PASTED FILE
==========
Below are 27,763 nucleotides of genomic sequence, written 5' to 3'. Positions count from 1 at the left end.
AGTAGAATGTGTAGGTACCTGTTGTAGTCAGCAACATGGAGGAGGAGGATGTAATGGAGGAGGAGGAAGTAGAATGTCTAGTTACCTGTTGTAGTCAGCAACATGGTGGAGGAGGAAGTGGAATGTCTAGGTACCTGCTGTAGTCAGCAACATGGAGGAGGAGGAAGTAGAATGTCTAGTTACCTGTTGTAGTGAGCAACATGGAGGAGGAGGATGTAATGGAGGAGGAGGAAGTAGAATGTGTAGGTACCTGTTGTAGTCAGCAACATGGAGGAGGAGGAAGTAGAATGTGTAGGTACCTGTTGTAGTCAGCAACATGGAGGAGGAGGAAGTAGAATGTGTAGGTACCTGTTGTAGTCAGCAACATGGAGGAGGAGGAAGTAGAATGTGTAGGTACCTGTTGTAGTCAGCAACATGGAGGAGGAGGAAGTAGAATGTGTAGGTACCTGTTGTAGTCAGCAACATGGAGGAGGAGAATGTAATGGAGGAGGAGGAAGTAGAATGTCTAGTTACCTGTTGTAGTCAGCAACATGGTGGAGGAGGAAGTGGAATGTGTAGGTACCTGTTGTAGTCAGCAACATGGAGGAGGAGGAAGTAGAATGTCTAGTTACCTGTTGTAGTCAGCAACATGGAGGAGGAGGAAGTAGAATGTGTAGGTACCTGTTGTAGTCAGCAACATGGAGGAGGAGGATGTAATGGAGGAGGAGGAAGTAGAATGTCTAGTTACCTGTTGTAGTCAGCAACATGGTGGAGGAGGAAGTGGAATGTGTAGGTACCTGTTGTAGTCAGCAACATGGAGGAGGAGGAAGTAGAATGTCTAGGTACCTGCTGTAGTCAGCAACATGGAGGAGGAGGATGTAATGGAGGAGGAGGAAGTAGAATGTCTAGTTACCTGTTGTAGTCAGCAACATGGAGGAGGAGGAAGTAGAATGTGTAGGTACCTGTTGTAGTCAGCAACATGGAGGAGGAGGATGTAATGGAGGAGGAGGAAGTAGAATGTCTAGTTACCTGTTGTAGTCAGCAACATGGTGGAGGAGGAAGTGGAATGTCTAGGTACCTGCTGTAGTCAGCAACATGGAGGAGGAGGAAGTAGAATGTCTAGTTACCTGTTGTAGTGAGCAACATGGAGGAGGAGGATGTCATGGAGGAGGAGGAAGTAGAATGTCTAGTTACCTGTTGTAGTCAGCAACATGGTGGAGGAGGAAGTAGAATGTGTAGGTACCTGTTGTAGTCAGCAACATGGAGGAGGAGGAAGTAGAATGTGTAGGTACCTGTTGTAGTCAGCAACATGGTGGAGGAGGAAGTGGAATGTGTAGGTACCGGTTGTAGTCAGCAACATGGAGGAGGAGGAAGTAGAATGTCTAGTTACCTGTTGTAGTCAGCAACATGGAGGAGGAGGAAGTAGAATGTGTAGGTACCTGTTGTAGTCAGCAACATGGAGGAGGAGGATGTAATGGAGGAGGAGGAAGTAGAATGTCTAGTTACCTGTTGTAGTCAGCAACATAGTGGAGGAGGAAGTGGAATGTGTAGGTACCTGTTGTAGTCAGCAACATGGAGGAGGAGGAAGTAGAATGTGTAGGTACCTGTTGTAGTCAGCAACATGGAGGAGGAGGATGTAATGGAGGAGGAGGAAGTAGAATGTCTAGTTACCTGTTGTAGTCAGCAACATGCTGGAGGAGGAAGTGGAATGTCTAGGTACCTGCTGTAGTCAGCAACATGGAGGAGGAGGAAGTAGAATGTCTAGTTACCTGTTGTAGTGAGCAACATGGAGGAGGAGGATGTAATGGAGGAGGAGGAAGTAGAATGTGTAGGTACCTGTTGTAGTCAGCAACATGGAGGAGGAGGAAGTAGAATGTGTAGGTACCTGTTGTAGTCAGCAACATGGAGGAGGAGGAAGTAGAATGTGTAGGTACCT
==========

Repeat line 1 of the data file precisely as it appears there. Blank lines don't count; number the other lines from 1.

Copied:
Below are 27,763 nucleotides of genomic sequence, written 5' to 3'. Positions count from 1 at the left end.